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Cloud services for mobile developers: Google vs. Amazon vs. Azure vs. Parse

Peter Wayner | Jan. 23, 2014
Cloud-based back ends for mobile applications combine key services with varying degrees of complexity

In the end, all the APIs offer a substantial boost for anyone building a basic database-backed server, which is the bulk of the job for mobile code. The job of pushing data to the users, though, is still a work in progress. The code was messy and the APIs complex. Much of it is still experimental. It's not simple to create something that will push bits to millions of clients, even using these tools.

The part that stood out was Microsoft's packaging of a JavaScript server — one of the nicest and most flexible options. It doesn't offer any fancy debugging support or the ability to dig into the complex guts of the system, but you can accomplish something quite useful without worrying about any of those things. It won't offer enough flexibility for people with complex apps, but it might be a mistake to get hung up on this. Much can be done with the basic building blocks. It may make the most sense to just embrace the simplicity and redesign the app to match it.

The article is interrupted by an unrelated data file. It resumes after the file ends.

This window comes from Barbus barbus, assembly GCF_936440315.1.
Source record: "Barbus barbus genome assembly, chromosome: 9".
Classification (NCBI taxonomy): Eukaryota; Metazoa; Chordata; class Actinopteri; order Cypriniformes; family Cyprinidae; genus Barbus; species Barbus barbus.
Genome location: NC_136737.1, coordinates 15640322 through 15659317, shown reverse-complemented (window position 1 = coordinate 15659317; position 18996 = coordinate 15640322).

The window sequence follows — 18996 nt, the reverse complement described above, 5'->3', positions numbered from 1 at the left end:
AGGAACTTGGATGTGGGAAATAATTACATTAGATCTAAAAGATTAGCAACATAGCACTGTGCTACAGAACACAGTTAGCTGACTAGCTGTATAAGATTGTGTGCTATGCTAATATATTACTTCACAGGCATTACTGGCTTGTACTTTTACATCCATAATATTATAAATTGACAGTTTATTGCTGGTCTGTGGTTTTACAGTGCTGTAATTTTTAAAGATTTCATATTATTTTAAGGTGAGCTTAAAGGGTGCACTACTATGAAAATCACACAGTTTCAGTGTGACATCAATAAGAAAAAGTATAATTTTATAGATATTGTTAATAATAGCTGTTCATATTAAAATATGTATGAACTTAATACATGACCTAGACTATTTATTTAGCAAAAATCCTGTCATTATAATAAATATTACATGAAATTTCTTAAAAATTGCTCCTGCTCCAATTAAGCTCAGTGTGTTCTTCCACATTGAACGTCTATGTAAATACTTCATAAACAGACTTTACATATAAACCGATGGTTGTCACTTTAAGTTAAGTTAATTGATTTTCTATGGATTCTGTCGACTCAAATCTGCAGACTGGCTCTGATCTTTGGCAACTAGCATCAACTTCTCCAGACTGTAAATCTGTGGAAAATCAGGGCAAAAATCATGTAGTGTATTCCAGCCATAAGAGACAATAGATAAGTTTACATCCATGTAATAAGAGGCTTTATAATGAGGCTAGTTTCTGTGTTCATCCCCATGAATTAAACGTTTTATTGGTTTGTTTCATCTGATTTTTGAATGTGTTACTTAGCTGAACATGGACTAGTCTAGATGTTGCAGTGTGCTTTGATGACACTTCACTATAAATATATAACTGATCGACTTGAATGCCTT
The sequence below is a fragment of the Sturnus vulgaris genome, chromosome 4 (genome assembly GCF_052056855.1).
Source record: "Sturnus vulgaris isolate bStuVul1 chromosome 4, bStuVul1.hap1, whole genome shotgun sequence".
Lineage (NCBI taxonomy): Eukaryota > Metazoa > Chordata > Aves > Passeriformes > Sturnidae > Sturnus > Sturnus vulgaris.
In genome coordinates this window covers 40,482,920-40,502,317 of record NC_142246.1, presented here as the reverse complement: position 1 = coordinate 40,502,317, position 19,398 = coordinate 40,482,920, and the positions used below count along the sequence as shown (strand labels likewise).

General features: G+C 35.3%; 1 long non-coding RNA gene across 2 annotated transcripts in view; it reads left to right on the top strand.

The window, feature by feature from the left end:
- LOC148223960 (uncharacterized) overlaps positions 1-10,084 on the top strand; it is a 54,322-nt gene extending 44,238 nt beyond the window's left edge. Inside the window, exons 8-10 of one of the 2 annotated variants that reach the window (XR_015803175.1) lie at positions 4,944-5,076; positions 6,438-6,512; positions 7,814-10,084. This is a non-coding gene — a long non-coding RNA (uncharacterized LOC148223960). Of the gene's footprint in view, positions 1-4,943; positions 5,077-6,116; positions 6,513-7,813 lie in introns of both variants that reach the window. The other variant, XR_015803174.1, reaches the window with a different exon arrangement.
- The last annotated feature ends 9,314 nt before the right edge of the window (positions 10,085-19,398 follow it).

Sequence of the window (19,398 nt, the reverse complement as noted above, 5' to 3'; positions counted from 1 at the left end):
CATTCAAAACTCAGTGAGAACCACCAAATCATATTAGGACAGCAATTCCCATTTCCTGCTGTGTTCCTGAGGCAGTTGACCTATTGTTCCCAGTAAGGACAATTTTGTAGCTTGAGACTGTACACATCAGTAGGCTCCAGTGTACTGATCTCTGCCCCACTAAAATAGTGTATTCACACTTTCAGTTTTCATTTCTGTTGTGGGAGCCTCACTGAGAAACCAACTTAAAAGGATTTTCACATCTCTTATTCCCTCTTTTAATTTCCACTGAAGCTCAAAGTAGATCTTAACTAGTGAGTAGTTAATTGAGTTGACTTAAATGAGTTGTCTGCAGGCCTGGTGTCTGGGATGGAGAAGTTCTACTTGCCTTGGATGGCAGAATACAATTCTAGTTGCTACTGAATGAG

• Huge variety of services
  • Tools include ways to enhance existing services for mobile use
  • Industry-leading infrastructure with deep access to underlying instance layer
  • Broad collection of APIs, including essentials like maps
  • Continuous queries offer sophisticated filtering/pipelining
  • Rich tools suited to larger teams building reliable applications
  • A clean way to build simple Web services based on JSON calls
  • Essentially an interface to Node.js
  • Provides code editor in your browser
  • Well-integrated collection of libraries supports numerous mobile platforms
  • Extensive documentation
  • Nice aesthetic makes it simpler to create good-looking apps
  • Size and complexity can be daunting
  • Instance focus can require more work
  • Mostly Java-based and complex
  • Plenty of interaction with Google Play Services
  • Tilted toward Microsoft tools and languages
  • Lacks robust debugging
  • Command-line focus
  • Prices are transparent for Basic and Pro levels, but not for Enterprise level

 

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